Partners in Progress Conference Fund Trustees:
Keeping our employee benefit funds financially healthy while providing quality benefits is one of the most important things we can do for the unionized sheet metal industry. In keeping with SMACNA and the Sheet Metal Workers’ International Association’s (SMWIA) goal to provide education to trustees that best enables them to do both these things, the 2012 Partners in Progress Conference, March 8-10 at Caesars Palace in Las Vegas, has included a trustee education track in this year’s conference. Read More
Learn how to keep funds healthy—it’s important for our industry
Moving Toward a Value-Based Health-Care Plan Design
If you saw the recent article in the Washington Post about Maryland’s efforts to introduce value-based health care, it probably wasn’t the first time you heard of the idea. Our guest blogger, Peter M. Rosene, a partner with the firm Felhaber, Larson, Fenlon & Vogt, SMACNA’s outside legal counsel, shares his thoughts on why the idea of value-based health care is taking hold: Read More
DOL Takes Aim at Apprenticeship Fund Trustees
The Department of Labor (DOL) is in the process of issuing guidance to multiemployer plans, and in particular, it is providing guidance to trustees of multiemployer apprenticeship plans aimed at allowing plans to police themselves. Read More
Trust, but Verify. Auditing Contributing Employers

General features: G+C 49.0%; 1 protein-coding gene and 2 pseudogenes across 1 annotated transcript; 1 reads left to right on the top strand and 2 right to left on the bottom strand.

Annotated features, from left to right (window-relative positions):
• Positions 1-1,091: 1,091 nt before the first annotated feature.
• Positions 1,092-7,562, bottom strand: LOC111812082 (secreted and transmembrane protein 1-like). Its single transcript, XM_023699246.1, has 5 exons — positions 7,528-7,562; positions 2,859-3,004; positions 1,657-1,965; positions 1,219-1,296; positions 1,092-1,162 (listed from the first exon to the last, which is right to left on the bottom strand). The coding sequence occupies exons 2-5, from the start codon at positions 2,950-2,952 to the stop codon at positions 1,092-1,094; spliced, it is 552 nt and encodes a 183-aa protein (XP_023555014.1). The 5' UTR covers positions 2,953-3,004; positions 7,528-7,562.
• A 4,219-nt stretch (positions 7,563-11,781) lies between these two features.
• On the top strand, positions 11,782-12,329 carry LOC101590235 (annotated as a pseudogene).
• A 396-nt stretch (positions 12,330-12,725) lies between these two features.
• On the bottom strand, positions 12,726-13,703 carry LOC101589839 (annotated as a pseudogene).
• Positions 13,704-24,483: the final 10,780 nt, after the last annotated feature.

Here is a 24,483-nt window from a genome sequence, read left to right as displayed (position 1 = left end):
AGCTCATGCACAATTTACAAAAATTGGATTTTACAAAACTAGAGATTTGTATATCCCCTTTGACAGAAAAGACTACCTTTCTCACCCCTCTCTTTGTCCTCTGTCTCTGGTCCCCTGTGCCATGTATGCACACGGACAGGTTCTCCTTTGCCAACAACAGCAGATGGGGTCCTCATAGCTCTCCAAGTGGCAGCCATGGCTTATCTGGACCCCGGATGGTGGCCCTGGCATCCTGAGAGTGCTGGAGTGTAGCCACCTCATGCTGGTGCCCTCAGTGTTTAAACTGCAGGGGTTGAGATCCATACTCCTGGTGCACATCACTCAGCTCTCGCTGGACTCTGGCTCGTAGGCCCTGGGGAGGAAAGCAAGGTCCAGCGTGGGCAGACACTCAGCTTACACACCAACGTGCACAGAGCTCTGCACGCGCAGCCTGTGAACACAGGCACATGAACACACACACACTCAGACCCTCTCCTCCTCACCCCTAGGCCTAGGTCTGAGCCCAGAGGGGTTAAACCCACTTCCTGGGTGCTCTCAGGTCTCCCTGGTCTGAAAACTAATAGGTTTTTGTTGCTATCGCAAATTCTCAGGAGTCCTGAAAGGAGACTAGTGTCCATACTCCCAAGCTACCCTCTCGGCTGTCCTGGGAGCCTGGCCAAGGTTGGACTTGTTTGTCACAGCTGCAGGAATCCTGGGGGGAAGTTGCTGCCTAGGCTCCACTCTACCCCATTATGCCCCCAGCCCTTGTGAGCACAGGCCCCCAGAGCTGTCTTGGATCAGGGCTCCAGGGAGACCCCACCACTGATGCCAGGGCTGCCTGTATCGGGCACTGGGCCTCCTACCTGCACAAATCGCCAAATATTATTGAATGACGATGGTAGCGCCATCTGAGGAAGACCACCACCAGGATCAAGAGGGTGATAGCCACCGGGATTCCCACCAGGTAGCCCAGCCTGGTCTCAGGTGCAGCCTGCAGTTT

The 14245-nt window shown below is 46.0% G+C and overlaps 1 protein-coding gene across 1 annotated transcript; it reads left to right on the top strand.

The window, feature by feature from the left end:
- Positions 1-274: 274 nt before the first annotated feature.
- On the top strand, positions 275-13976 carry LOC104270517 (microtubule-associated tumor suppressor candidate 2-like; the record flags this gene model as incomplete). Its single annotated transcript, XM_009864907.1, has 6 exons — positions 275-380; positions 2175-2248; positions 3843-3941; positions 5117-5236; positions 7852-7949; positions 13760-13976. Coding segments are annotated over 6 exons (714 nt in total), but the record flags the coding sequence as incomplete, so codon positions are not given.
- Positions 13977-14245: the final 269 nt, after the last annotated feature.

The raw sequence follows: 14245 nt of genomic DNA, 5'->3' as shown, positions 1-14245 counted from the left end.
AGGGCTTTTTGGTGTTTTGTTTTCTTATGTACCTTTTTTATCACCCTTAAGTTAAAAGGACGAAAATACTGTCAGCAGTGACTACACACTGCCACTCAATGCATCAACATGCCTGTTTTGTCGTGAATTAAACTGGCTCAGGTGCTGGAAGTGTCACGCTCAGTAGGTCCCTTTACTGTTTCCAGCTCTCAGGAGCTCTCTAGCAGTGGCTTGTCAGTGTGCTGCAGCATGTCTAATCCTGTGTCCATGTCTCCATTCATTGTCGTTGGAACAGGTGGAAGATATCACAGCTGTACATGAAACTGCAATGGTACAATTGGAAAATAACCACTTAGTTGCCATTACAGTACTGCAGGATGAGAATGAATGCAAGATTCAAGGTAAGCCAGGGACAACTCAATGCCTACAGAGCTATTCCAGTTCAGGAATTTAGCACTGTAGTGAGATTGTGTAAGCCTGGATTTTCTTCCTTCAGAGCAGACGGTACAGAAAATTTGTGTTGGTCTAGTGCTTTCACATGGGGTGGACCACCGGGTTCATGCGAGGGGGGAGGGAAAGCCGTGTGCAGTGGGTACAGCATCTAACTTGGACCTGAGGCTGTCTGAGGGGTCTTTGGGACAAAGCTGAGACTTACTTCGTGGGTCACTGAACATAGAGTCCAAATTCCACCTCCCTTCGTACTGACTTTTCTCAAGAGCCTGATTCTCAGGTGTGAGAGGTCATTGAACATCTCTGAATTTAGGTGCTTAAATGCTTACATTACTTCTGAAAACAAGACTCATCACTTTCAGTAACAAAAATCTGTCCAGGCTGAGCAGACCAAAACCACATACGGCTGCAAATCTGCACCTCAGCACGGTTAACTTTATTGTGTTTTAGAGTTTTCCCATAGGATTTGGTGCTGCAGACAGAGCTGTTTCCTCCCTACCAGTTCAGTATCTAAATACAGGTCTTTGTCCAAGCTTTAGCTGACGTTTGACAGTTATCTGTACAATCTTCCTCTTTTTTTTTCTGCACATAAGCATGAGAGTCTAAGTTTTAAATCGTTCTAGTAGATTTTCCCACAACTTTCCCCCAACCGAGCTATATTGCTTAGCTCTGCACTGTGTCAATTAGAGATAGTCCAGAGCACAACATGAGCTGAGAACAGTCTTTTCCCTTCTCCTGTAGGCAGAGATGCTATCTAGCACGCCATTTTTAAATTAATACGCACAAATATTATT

When it comes to collecting contributions from employers, whom can you trust?
The nature of multiemployer plans is such that trustees must trust all contributing employers to self-report covered employees and their man-hours. However, like trusting the fox to guard the hen-house, that kind of trust only goes so far. Read More
Hunting Down the Deadbeats
Calling every delinquent employer a deadbeat might be a bit harsh especially in these challenging economic times. But we all know deadbeats – those with no intention of ever paying their contributions in full and on-time – exist and trustees usually want to hunt them into the ground to collect what’s owed the fund. That is until the trustee starts looking at the costs of collection weighed against the possibility of recouping any money. Read More
Bagels – Morale Booster or Prohibited Transactions?